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Michelle Franzoni Thorley, Elizabeth Sanchez, and Ruth González-Muhlestein: Nepantla

Updated: Feb 8

October 1st - November 3rd, 2021

Michelle describes the theme of the show, Nepantla, in the following way:

"How do multiracial Latinos identify? Which ancestors do we claim? Which parts of our histories do we lean into and celebrate? We face these questions every time we're asked to check boxes for race or ethnicity. Most of my life I've seen myself through a lens of Western US culture—even internalizing a colonizer's view of myself. More recently I have explored trying to see myself through a lens of my Indigenous ancestors and ancestry.

Nepantla is a transitional term, a middle space, an in-between-ness, where multiple forms and multiple realities are viewed simultaneously. I am learning to reject both binary and quanta-based thinking. I'm not a percentage. I am both. I am whole. I am a bridge. I am a fulcrum. I am a Nepantla, Xicana, Mestiza, Mexican-American, and so much more."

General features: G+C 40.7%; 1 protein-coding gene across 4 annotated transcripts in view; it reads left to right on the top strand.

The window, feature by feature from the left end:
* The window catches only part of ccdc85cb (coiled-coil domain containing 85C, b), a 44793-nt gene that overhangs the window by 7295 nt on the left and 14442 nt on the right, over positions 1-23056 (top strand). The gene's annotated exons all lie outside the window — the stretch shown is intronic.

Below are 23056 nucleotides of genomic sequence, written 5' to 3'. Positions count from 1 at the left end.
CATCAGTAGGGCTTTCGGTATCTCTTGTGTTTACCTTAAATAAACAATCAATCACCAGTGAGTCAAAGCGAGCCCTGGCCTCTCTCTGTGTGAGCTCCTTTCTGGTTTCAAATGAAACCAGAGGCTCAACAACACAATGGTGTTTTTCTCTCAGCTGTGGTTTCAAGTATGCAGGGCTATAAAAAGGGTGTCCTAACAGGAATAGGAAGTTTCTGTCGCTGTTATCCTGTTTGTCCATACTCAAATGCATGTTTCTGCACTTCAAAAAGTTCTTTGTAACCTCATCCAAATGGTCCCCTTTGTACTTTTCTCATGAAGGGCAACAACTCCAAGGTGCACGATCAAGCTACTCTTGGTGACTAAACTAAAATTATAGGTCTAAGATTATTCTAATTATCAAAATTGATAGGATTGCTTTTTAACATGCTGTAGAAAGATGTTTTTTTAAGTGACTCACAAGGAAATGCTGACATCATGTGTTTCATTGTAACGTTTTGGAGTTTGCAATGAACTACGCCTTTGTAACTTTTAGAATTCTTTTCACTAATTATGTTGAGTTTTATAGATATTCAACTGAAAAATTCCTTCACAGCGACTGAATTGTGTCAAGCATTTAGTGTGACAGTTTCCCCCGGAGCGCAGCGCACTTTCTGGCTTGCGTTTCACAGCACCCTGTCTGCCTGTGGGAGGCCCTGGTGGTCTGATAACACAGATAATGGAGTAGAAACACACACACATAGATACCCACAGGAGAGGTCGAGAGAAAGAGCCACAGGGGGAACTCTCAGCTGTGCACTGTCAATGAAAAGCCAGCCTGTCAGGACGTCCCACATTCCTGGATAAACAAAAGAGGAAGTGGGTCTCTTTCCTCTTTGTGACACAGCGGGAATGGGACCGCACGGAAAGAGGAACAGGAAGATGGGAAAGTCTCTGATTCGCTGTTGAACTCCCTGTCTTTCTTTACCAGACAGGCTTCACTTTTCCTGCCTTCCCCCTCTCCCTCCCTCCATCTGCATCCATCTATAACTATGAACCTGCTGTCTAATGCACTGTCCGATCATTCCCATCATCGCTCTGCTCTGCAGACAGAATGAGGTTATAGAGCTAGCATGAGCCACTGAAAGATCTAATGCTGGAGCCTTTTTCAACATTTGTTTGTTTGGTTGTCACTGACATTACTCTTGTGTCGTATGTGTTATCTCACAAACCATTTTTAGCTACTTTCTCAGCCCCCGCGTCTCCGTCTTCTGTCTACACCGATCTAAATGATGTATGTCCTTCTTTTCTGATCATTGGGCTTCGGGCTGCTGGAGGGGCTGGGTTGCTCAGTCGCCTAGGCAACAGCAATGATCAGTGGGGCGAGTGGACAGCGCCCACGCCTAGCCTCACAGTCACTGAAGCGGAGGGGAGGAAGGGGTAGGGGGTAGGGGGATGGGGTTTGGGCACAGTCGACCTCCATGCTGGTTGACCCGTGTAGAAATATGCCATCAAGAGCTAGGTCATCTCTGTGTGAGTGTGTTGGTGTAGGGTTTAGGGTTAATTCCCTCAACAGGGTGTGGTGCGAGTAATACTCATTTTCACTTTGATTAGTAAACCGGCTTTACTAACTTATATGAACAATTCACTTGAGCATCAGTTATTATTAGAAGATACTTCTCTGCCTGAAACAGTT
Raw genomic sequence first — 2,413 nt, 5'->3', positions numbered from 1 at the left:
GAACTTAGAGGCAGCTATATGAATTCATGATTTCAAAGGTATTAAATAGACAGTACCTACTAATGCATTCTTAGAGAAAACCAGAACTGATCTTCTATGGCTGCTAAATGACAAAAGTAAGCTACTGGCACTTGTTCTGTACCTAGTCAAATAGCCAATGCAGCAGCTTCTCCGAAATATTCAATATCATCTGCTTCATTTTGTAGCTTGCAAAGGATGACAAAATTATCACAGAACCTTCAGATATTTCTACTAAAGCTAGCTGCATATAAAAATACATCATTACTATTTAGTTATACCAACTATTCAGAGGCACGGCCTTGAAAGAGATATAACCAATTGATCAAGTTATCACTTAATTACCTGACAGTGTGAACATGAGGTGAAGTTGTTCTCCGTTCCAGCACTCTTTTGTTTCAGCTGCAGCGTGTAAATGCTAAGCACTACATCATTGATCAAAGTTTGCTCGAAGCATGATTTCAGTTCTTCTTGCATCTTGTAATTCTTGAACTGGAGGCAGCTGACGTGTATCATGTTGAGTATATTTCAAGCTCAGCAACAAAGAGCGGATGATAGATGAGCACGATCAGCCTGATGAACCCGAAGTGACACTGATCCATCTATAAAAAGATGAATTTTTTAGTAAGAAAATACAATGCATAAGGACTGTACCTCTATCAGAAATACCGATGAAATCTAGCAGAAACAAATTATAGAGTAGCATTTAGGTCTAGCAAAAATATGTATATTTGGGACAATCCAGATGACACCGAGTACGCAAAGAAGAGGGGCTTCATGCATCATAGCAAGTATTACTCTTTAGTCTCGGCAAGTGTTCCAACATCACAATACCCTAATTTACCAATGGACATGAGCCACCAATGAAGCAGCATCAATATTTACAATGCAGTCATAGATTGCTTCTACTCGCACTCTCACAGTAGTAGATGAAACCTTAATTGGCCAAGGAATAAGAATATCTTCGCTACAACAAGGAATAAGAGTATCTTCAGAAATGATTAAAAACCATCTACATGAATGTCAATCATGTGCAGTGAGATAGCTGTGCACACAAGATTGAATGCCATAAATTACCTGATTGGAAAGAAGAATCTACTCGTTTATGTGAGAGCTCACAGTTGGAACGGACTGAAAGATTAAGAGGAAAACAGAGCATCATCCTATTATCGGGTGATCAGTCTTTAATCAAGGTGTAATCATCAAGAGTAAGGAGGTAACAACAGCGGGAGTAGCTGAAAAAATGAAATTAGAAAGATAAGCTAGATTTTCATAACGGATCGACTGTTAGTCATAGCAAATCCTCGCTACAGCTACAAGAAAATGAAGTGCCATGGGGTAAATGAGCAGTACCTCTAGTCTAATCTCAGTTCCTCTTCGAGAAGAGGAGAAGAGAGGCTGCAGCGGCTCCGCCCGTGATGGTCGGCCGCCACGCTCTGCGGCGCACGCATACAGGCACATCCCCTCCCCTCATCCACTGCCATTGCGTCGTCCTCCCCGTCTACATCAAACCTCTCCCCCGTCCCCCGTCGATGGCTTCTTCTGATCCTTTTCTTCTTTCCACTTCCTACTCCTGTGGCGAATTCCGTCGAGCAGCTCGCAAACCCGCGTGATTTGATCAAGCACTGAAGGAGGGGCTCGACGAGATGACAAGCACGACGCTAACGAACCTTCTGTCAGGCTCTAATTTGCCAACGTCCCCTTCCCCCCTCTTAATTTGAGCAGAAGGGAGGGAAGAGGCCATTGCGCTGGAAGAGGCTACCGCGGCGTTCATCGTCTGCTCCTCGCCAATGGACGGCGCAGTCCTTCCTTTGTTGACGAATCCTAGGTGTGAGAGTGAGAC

Michelle Franzoni Thorley’s work focuses on our ancestral power to heal. She is a self-taught artist who has claimed power through embracing her Mexican-American heritage and her experiences as a woman artist.

Ruth González-Muhlestein is Orem-born to Mexican parents and raised in white, Mormon culture: "I’ve never felt I truly fit the roles laid out for me. And as I’ve leaned into finding where I fit I’ve been compelled to reach back into my family history, even my more immediate family history, to connect to their stories and find healing and place in those connections."

Elizabeth Sanchez was born in Chihuahua, Mexico. She graduated from Brigham Young University, where she earned a BFA in painting: “My goal is to inspire feelings of compassion and kindness towards ourselves and others. I considered my art a dialogue between the unconscious and the customary mind, embodied in the new spaces and old places that knew me. I want for my art to speak of the conventional days from a poetical and sacred view that emanates from a place where love and irony are intimately entwined and at peace.”

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